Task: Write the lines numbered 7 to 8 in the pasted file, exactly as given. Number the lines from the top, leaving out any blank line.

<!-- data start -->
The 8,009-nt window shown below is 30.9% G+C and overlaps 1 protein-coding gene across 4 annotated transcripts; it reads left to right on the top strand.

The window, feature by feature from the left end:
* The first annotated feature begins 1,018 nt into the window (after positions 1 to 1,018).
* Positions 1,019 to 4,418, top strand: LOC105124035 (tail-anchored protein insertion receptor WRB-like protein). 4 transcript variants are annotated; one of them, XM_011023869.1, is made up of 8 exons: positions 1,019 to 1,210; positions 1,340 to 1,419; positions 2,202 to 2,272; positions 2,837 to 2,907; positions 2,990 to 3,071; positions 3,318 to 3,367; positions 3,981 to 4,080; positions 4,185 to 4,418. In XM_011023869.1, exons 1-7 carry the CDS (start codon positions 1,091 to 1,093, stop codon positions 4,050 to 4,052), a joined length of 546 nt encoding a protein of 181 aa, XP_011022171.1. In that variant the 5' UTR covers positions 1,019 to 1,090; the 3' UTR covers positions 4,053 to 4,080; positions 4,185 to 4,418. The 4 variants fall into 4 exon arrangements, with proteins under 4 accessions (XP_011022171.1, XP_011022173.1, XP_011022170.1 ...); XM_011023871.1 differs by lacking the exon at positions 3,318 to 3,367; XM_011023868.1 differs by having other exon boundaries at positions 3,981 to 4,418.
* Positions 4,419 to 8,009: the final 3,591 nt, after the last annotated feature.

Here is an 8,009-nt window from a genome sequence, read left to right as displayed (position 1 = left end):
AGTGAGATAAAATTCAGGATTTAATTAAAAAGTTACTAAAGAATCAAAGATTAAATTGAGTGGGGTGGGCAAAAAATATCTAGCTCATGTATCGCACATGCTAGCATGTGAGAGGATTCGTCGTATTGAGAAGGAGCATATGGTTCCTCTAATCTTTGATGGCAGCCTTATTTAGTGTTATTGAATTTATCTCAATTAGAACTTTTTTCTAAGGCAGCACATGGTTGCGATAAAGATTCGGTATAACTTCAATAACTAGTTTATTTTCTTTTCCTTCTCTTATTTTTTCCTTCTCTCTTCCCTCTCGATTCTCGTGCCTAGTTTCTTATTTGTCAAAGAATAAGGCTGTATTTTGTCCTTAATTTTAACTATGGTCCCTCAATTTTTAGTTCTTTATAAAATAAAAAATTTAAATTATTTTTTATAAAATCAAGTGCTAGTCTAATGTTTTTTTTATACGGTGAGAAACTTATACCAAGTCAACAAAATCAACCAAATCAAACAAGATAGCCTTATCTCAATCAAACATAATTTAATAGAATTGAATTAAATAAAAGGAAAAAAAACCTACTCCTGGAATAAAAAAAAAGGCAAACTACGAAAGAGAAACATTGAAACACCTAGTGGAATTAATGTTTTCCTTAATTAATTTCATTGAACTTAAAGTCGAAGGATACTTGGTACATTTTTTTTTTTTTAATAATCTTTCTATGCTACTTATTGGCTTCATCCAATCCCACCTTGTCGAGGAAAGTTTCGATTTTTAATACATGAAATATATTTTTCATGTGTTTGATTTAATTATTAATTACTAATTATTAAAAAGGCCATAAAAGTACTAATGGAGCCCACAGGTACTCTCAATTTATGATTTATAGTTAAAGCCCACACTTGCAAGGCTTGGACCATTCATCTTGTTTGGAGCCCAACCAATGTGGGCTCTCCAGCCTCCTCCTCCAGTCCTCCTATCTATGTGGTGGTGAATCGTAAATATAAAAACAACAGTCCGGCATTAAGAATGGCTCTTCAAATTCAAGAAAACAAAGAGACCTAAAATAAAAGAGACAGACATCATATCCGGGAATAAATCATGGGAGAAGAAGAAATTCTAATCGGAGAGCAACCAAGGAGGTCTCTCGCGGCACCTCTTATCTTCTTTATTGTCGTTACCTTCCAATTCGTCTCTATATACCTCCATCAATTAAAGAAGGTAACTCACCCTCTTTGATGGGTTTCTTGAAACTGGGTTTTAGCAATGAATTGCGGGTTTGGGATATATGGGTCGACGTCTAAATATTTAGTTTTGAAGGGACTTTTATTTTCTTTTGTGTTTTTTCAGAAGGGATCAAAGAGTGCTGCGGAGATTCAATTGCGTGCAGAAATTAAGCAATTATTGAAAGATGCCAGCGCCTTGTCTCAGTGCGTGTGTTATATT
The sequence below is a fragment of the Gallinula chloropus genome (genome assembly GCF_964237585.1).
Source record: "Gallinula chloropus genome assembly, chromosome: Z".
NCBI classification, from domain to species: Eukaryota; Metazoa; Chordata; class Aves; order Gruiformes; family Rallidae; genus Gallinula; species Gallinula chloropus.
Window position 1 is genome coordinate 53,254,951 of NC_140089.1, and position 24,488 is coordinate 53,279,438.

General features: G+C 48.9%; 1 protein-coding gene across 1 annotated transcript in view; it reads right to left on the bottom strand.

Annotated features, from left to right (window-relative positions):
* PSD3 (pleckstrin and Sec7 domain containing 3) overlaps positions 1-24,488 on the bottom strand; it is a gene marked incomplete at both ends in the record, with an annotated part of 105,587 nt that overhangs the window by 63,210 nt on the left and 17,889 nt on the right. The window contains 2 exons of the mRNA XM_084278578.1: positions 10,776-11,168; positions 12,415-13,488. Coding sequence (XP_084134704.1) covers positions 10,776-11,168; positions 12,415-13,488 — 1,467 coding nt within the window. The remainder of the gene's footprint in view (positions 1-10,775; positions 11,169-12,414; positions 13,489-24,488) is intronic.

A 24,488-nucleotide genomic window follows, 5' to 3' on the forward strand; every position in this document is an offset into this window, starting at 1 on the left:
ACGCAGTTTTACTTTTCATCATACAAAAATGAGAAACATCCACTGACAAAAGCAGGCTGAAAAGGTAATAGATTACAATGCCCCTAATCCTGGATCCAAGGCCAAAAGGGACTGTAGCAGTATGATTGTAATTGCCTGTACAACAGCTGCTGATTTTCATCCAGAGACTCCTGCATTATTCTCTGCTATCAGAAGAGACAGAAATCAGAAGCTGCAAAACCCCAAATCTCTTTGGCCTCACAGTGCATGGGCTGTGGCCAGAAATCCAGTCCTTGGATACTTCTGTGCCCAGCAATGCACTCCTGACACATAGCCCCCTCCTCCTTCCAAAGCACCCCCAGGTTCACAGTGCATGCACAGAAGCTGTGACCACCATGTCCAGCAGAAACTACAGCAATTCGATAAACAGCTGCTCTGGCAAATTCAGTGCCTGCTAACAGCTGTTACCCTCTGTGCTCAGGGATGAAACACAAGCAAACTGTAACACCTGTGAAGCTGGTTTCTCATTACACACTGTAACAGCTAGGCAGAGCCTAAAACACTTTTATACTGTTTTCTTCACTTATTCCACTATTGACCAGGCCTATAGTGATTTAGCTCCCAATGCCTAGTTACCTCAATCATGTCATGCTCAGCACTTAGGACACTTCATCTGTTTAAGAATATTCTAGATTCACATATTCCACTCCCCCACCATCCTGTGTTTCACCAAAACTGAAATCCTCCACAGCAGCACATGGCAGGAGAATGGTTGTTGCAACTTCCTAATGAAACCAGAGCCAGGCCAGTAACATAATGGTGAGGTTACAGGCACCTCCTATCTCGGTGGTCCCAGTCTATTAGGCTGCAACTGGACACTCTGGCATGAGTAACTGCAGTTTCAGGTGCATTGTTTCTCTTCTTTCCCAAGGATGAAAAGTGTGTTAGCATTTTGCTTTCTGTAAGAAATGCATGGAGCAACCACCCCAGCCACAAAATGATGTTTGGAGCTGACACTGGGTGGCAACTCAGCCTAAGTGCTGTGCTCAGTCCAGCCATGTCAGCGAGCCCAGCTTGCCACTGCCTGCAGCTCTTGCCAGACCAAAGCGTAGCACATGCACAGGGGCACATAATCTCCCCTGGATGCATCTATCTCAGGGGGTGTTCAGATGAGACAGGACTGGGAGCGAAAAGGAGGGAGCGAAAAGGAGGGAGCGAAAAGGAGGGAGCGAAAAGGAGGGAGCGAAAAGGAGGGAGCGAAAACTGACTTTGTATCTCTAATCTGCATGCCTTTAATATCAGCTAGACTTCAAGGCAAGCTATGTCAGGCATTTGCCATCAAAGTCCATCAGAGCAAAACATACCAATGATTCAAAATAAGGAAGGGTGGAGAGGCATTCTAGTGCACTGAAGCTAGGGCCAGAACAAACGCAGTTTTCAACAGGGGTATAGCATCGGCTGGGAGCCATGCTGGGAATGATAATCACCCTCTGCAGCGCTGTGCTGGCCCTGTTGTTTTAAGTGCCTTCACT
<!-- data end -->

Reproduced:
AGTGAGATAAAATTCAGGATTTAATTAAAAAGTTACTAAAGAATCAAAGATTAAATTGAGTGGGGTGGGCAAAAAATATCTAGCTCATGTATCGCACATGCTAGCATGTGAGAGGATTCGTCGTATTGAGAAGGAGCATATGGTTCCTCTAATCTTTGATGGCAGCCTTATTTAGTGTTATTGAATTTATCTCAATTAGAACTTTTTTCTAAGGCAGCACATGGTTGCGATAAAGATTCGGTATAACTTCAATAACTAGTTTATTTTCTTTTCCTTCTCTTATTTTTTCCTTCTCTCTTCCCTCTCGATTCTCGTGCCTAGTTTCTTATTTGTCAAAGAATAAGGCTGTATTTTGTCCTTAATTTTAACTATGGTCCCTCAATTTTTAGTTCTTTATAAAATAAAAAATTTAAATTATTTTTTATAAAATCAAGTGCTAGTCTAATGTTTTTTTTATACGGTGAGAAACTTATACCAAGTCAACAAAATCAACCAAATCAAACAAGATAGCCTTATCTCAATCAAACATAATTTAATAGAATTGAATTAAATAAAAGGAAAAAAAACCTACTCCTGGAATAAAAAAAAAGGCAAACTACGAAAGAGAAACATTGAAACACCTAGTGGAATTAATGTTTTCCTTAATTAATTTCATTGAACTTAAAGTCGAAGGATACTTGGTACATTTTTTTTTTTTTAATAATCTTTCTATGCTACTTATTGGCTTCATCCAATCCCACCTTGTCGAGGAAAGTTTCGATTTTTAATACATGAAATATATTTTTCATGTGTTTGATTTAATTATTAATTACTAATTATTAAAAAGGCCATAAAAGTACTAATGGAGCCCACAGGTACTCTCAATTTATGATTTATAGTTAAAGCCCACACTTGCAAGGCTTGGACCATTCATCTTGTTTGGAGCCCAACCAATGTGGGCTCTCCAGCCTCCTCCTCCAGTCCTCCTATCTATGTGGTGGTGAATCGTAAATATAAAAACAACAGTCCGGCATTAAGAATGGCTCTTCAAATTCAAGAAAACAAAGAGACCTAAAATAAAAGAGACAGACATCATATCCGGGAATAAATCATGGGAGAAGAAGAAATTCTAATCGGAGAGCAACCAAGGAGGTCTCTCGCGGCACCTCTTATCTTCTTTATTGTCGTTACCTTCCAATTCGTCTCTATATACCTCCATCAATTAAAGAAGGTAACTCACCCTCTTTGATGGGTTTCTTGAAACTGGGTTTTAGCAATGAATTGCGGGTTTGGGATATATGGGTCGACGTCTAAATATTTAGTTTTGAAGGGACTTTTATTTTCTTTTGTGTTTTTTCAGAAGGGATCAAAGAGTGCTGCGGAGATTCAATTGCGTGCAGAAATTAAGCAATTATTGAAAGATGCCAGCGCCTTGTCTCAGTGCGTGTGTTATATT
The sequence below is a fragment of the Gallinula chloropus genome (genome assembly GCF_964237585.1).